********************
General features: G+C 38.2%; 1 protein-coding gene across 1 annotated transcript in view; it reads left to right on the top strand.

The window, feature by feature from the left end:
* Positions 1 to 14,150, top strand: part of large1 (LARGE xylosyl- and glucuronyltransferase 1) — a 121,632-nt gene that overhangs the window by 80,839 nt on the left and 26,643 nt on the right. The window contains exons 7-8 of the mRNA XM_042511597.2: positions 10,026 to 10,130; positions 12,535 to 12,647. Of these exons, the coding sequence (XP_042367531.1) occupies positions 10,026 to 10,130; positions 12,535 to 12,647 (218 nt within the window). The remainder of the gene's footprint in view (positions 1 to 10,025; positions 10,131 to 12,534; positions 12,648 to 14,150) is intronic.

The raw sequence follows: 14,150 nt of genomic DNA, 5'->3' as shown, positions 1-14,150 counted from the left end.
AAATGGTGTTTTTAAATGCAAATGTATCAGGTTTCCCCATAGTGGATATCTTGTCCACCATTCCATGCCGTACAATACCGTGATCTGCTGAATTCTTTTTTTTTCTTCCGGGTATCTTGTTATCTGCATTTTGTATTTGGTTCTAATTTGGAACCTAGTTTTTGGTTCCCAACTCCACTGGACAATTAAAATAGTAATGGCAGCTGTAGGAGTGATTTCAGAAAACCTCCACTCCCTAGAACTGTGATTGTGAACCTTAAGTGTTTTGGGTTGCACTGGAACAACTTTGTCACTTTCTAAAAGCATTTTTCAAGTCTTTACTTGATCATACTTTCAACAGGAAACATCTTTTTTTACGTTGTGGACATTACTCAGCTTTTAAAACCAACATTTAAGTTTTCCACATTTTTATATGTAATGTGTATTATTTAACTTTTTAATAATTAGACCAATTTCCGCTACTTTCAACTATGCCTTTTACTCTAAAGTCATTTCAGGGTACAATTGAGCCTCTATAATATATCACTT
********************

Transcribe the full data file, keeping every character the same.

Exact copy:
General features: G+C 38.2%; 1 protein-coding gene across 1 annotated transcript in view; it reads left to right on the top strand.

The window, feature by feature from the left end:
* Positions 1 to 14,150, top strand: part of large1 (LARGE xylosyl- and glucuronyltransferase 1) — a 121,632-nt gene that overhangs the window by 80,839 nt on the left and 26,643 nt on the right. The window contains exons 7-8 of the mRNA XM_042511597.2: positions 10,026 to 10,130; positions 12,535 to 12,647. Of these exons, the coding sequence (XP_042367531.1) occupies positions 10,026 to 10,130; positions 12,535 to 12,647 (218 nt within the window). The remainder of the gene's footprint in view (positions 1 to 10,025; positions 10,131 to 12,534; positions 12,648 to 14,150) is intronic.

The raw sequence follows: 14,150 nt of genomic DNA, 5'->3' as shown, positions 1-14,150 counted from the left end.
AAATGGTGTTTTTAAATGCAAATGTATCAGGTTTCCCCATAGTGGATATCTTGTCCACCATTCCATGCCGTACAATACCGTGATCTGCTGAATTCTTTTTTTTTCTTCCGGGTATCTTGTTATCTGCATTTTGTATTTGGTTCTAATTTGGAACCTAGTTTTTGGTTCCCAACTCCACTGGACAATTAAAATAGTAATGGCAGCTGTAGGAGTGATTTCAGAAAACCTCCACTCCCTAGAACTGTGATTGTGAACCTTAAGTGTTTTGGGTTGCACTGGAACAACTTTGTCACTTTCTAAAAGCATTTTTCAAGTCTTTACTTGATCATACTTTCAACAGGAAACATCTTTTTTTACGTTGTGGACATTACTCAGCTTTTAAAACCAACATTTAAGTTTTCCACATTTTTATATGTAATGTGTATTATTTAACTTTTTAATAATTAGACCAATTTCCGCTACTTTCAACTATGCCTTTTACTCTAAAGTCATTTCAGGGTACAATTGAGCCTCTATAATATATCACTT